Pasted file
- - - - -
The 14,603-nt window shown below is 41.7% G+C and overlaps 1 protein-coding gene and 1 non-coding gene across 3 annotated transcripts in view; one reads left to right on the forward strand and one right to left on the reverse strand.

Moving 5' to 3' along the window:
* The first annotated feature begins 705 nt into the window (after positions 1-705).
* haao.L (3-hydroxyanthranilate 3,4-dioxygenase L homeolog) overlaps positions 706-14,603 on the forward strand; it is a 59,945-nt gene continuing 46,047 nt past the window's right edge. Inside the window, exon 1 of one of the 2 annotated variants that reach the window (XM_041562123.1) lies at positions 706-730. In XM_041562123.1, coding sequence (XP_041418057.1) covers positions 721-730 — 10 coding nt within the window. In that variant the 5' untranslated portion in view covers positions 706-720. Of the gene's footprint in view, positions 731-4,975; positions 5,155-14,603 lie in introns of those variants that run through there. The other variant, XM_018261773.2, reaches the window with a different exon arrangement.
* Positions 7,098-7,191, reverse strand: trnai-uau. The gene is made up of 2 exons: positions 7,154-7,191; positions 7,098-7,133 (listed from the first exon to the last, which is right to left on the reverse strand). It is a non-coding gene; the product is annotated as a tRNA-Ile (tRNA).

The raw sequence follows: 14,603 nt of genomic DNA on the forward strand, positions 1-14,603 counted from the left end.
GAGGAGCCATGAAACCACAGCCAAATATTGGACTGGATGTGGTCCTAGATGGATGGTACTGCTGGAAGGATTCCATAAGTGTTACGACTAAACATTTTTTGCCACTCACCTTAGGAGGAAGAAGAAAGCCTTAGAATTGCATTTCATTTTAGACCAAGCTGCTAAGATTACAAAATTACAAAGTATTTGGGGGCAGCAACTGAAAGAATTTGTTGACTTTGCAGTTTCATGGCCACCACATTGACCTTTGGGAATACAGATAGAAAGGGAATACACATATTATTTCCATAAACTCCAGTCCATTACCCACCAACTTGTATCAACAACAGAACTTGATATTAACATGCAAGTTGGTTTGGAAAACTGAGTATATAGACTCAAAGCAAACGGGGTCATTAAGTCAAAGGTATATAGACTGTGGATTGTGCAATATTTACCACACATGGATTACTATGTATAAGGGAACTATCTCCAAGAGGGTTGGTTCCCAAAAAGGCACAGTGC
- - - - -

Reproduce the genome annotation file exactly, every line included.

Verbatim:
The 14,603-nt window shown below is 41.7% G+C and overlaps 1 protein-coding gene and 1 non-coding gene across 3 annotated transcripts in view; one reads left to right on the forward strand and one right to left on the reverse strand.

Moving 5' to 3' along the window:
* The first annotated feature begins 705 nt into the window (after positions 1-705).
* haao.L (3-hydroxyanthranilate 3,4-dioxygenase L homeolog) overlaps positions 706-14,603 on the forward strand; it is a 59,945-nt gene continuing 46,047 nt past the window's right edge. Inside the window, exon 1 of one of the 2 annotated variants that reach the window (XM_041562123.1) lies at positions 706-730. In XM_041562123.1, coding sequence (XP_041418057.1) covers positions 721-730 — 10 coding nt within the window. In that variant the 5' untranslated portion in view covers positions 706-720. Of the gene's footprint in view, positions 731-4,975; positions 5,155-14,603 lie in introns of those variants that run through there. The other variant, XM_018261773.2, reaches the window with a different exon arrangement.
* Positions 7,098-7,191, reverse strand: trnai-uau. The gene is made up of 2 exons: positions 7,154-7,191; positions 7,098-7,133 (listed from the first exon to the last, which is right to left on the reverse strand). It is a non-coding gene; the product is annotated as a tRNA-Ile (tRNA).

The raw sequence follows: 14,603 nt of genomic DNA on the forward strand, positions 1-14,603 counted from the left end.
GAGGAGCCATGAAACCACAGCCAAATATTGGACTGGATGTGGTCCTAGATGGATGGTACTGCTGGAAGGATTCCATAAGTGTTACGACTAAACATTTTTTGCCACTCACCTTAGGAGGAAGAAGAAAGCCTTAGAATTGCATTTCATTTTAGACCAAGCTGCTAAGATTACAAAATTACAAAGTATTTGGGGGCAGCAACTGAAAGAATTTGTTGACTTTGCAGTTTCATGGCCACCACATTGACCTTTGGGAATACAGATAGAAAGGGAATACACATATTATTTCCATAAACTCCAGTCCATTACCCACCAACTTGTATCAACAACAGAACTTGATATTAACATGCAAGTTGGTTTGGAAAACTGAGTATATAGACTCAAAGCAAACGGGGTCATTAAGTCAAAGGTATATAGACTGTGGATTGTGCAATATTTACCACACATGGATTACTATGTATAAGGGAACTATCTCCAAGAGGGTTGGTTCCCAAAAAGGCACAGTGC